Is there any evidence of that happening in places where there is universal healthcare?
I think the big problem is that US citizens tend to see socialism in its worse light. Essentially, Stalinism, Maoism, Juche and so on. However, there isn’t much evidence that national health schemes lead to worse care.
Ironically, though, I find that throughout the world, healthcare is a lot cheaper primarily because it is not managed through insurance in most places. Like I point out to friends all the time, if you had to go through your car insurance to fix a flat tire, it would cost $150 dollars and you’d have to make the appointment two weeks in advance.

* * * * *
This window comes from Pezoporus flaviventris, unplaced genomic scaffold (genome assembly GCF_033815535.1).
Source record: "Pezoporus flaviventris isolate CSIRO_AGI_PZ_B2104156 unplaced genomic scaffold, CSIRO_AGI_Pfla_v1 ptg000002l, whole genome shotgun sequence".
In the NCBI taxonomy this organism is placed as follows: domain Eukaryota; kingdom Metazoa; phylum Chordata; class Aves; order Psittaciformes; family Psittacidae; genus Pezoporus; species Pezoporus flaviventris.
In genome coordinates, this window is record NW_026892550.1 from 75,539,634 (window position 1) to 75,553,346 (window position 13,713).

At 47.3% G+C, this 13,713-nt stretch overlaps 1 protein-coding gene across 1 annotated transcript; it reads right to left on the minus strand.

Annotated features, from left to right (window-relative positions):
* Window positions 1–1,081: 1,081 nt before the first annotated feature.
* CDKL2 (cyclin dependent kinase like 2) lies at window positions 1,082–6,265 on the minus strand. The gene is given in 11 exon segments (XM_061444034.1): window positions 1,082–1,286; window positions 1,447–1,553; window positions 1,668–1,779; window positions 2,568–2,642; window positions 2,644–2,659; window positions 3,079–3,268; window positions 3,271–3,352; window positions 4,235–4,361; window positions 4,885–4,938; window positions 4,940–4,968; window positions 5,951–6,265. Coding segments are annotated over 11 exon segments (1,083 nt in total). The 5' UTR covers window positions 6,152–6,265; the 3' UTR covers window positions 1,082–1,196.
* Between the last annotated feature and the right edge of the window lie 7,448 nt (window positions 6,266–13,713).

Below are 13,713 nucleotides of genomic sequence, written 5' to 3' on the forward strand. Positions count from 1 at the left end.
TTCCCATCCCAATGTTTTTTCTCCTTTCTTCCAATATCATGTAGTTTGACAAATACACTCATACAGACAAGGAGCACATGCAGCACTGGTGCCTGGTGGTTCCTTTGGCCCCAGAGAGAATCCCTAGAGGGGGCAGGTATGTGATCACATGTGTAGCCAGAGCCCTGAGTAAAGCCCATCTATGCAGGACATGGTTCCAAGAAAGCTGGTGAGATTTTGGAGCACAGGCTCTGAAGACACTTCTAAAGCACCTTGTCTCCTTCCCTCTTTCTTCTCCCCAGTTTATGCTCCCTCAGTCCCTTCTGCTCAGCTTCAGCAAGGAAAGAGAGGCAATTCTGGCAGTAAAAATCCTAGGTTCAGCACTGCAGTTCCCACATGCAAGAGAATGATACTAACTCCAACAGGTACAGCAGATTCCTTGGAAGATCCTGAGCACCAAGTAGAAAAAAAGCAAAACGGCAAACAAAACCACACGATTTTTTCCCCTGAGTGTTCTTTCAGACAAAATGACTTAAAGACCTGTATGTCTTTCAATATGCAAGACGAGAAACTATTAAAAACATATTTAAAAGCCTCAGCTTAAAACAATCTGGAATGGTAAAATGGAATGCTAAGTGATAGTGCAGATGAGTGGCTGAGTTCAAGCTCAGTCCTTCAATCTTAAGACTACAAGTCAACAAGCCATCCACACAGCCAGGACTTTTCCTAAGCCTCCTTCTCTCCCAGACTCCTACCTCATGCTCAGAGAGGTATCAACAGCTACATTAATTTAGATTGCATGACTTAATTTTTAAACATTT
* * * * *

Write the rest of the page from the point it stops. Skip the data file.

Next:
We’re already in a system that isn’t truly capitalist or free market. It’s a bureaucratically managed mess, and that really applies to a lot of the industries in the country from telecommunications to transportation to utilities to energy production. They aren’t really capitalist or competitive nor are they government managed.
It’s more like we are in some sort of large trust-based economy with massive players organizing the industrial and financial systems to their benefit while limiting the power and choice of labor and consumers.
however, back to its relationship with the diversity issue, I do think that irrespective of the merits of the debate, no matter what one side argues, it will primarily be used to create division and that division stagnates as a political issue and draws attention away from the power of economic collectivization. Working class whites, Africans, Latinos, gay and straight, conservative or liberal, all share serious interests, but tend to fight over social issues and avoid working together for economic advancement.